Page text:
What works in one place doesn’t necessarily work in another. Georgia’s education department sent districts a list of allowable approaches that included class size reduction. But in Wisconsin, the Department of Public Instruction determined class size reduction alone doesn’t significantly improve student achievement, said Chris Bucher, a spokesperson for the state’s Department of Public Instruction.
Districts that applied to use their set-aside to reduce class sizes had to divert those funds to something else instead, like high-dosage tutoring and evidence-based reading and math curricula, Bucher said.
Districts must demonstrate their proposed ESSER expenses fit into one of the federal department’s broad categories of allowable expenditures, and explicitly state how the expenses relate to the effects of the pandemic. Some districts that want to expand existing programs have struggled to justify to their state how their use of ESSER funds will respond to the pandemic, Martin said.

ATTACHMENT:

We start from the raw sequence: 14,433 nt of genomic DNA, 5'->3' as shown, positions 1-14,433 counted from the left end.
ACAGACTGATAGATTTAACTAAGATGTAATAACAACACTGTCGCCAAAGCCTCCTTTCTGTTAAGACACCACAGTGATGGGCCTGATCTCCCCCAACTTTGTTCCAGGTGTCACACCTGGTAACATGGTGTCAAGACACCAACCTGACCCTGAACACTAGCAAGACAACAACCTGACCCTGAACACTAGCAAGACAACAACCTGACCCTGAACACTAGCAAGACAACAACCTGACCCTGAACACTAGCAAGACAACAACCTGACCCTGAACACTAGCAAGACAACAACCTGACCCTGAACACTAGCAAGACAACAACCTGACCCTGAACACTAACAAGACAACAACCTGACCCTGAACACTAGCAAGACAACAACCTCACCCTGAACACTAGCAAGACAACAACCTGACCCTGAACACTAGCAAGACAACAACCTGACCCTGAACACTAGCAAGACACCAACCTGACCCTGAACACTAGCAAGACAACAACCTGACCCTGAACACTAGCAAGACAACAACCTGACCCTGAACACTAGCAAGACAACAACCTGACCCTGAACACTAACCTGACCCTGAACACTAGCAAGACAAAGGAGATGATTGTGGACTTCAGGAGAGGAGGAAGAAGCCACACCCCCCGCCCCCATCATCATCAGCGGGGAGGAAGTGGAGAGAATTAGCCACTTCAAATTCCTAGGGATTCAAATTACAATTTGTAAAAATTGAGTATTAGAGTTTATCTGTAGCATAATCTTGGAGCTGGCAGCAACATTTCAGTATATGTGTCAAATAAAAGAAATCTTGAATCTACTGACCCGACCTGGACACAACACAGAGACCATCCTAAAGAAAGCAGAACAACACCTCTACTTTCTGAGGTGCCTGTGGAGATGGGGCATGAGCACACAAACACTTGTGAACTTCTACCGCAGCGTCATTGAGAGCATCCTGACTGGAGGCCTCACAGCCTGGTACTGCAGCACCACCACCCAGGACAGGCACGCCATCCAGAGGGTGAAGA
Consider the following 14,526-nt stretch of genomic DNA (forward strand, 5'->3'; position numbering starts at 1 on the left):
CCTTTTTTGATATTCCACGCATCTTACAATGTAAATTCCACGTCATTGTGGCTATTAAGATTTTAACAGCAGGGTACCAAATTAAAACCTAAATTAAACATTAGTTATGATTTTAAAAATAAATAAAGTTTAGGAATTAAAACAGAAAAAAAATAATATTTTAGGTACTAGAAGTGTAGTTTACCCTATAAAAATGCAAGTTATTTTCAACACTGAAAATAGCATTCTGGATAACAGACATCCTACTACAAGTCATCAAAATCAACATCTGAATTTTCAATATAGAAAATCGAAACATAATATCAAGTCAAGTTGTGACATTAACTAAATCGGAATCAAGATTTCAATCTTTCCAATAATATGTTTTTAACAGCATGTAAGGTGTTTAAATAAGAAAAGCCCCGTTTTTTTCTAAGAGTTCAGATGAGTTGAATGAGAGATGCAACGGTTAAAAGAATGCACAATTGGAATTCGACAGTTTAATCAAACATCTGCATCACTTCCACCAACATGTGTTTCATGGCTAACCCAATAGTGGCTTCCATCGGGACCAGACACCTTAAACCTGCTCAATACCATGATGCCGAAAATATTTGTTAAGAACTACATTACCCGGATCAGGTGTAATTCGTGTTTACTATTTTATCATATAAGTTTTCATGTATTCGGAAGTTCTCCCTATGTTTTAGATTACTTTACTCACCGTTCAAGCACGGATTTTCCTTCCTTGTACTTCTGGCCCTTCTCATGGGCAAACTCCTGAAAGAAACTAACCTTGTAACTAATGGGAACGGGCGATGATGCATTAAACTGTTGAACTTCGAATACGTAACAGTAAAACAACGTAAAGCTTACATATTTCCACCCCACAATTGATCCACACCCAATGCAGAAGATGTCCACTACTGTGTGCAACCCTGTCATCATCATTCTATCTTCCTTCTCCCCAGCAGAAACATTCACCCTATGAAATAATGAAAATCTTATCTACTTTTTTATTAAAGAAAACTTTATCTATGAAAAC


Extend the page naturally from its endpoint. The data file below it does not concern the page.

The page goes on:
Many smaller districts lack the administrative staff to manage complex grants like the ESSER funds or recent offerings from the Federal Emergency Management Agency. These revision processes can also slow down the flow of funds into programs and services that directly benefit students and staff.
Martin said she’s seen many cases where districts don’t provide enough detail upfront, or where the form districts are required to complete doesn’t leave enough room for all the necessary detail.
“Districts feel like, ‘We know why we’re doing this,’” Martin said. "...But it is much less burdensome to justify it on the front end, to write that down and make that connection, than to have an audit on the back end.”
A version of this article appeared in the June 08, 2022 edition of Education Week as States Grill Districts on How They’ll Spend Their ESSER Money for Learning Recovery